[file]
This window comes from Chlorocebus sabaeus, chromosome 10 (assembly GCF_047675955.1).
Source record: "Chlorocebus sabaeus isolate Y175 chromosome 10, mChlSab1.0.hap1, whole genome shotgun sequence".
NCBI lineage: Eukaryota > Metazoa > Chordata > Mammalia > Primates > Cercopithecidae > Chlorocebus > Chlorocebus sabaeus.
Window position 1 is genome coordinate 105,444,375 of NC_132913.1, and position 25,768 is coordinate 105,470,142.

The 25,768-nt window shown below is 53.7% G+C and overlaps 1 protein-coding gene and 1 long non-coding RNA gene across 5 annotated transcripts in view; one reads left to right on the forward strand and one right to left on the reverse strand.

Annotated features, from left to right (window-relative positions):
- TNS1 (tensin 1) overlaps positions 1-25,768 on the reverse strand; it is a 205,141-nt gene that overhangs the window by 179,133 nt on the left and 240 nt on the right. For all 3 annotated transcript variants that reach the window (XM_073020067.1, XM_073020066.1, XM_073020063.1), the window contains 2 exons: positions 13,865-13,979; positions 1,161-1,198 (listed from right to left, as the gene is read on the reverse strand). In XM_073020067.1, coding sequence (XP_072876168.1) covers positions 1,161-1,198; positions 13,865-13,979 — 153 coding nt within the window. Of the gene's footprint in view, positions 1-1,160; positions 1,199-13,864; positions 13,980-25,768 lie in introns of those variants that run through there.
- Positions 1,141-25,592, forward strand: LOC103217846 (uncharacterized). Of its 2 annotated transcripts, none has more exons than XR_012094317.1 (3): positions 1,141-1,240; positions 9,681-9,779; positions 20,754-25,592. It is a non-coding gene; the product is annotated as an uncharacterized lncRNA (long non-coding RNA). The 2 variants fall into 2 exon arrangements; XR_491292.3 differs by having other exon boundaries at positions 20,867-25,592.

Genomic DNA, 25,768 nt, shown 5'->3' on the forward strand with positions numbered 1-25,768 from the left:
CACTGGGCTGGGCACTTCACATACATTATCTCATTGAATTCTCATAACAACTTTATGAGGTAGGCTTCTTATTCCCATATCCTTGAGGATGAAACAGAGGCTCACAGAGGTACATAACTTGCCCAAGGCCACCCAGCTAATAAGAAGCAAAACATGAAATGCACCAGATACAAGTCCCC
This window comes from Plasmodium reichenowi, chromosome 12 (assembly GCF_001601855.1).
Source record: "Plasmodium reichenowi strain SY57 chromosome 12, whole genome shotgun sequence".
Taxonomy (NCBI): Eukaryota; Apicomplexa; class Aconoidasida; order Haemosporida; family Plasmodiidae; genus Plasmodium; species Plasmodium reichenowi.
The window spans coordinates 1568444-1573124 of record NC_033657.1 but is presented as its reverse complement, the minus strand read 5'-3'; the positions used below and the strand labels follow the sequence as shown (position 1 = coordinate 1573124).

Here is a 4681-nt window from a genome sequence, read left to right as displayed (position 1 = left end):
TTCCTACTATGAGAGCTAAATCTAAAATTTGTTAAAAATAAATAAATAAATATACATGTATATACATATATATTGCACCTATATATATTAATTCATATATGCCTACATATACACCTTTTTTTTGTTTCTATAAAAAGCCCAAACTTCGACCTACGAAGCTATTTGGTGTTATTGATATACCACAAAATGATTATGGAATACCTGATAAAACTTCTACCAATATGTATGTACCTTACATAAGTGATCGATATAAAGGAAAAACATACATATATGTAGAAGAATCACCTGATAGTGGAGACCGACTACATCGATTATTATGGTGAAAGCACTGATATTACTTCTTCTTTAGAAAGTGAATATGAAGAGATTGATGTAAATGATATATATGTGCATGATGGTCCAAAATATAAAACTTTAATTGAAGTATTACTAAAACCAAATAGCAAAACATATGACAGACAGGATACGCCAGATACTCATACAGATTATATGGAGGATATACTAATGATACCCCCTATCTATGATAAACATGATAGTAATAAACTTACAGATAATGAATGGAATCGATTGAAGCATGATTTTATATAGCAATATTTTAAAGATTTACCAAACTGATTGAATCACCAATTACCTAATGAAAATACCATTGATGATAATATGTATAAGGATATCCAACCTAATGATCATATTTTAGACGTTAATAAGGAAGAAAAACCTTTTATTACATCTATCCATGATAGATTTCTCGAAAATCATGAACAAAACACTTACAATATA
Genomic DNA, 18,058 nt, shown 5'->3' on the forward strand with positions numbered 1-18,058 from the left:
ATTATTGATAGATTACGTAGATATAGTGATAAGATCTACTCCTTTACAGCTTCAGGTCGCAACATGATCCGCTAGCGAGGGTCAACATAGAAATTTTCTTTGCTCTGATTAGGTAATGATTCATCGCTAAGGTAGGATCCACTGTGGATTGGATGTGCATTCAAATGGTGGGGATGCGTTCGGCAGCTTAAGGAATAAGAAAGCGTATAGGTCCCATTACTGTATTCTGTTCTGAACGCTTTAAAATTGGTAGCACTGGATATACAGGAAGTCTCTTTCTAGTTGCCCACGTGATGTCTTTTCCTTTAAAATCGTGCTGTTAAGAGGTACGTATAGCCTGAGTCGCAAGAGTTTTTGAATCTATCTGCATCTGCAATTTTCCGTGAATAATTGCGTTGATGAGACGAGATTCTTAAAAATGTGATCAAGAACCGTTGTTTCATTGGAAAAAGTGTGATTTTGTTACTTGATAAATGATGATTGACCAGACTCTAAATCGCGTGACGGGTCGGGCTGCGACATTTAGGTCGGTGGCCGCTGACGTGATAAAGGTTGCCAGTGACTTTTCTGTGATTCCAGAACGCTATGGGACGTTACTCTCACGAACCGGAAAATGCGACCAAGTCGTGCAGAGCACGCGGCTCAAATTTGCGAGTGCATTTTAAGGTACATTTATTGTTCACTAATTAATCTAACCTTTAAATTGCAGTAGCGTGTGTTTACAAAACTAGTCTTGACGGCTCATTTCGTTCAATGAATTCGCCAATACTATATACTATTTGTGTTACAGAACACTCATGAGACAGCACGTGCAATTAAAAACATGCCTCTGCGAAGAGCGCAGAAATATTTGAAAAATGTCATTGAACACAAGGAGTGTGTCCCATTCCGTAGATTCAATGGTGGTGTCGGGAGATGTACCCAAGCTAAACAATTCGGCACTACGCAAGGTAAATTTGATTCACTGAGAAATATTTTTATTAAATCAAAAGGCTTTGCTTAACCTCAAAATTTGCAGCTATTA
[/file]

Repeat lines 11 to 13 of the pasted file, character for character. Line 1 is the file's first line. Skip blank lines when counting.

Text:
This window comes from Plasmodium reichenowi, chromosome 12 (assembly GCF_001601855.1).
Source record: "Plasmodium reichenowi strain SY57 chromosome 12, whole genome shotgun sequence".
Taxonomy (NCBI): Eukaryota; Apicomplexa; class Aconoidasida; order Haemosporida; family Plasmodiidae; genus Plasmodium; species Plasmodium reichenowi.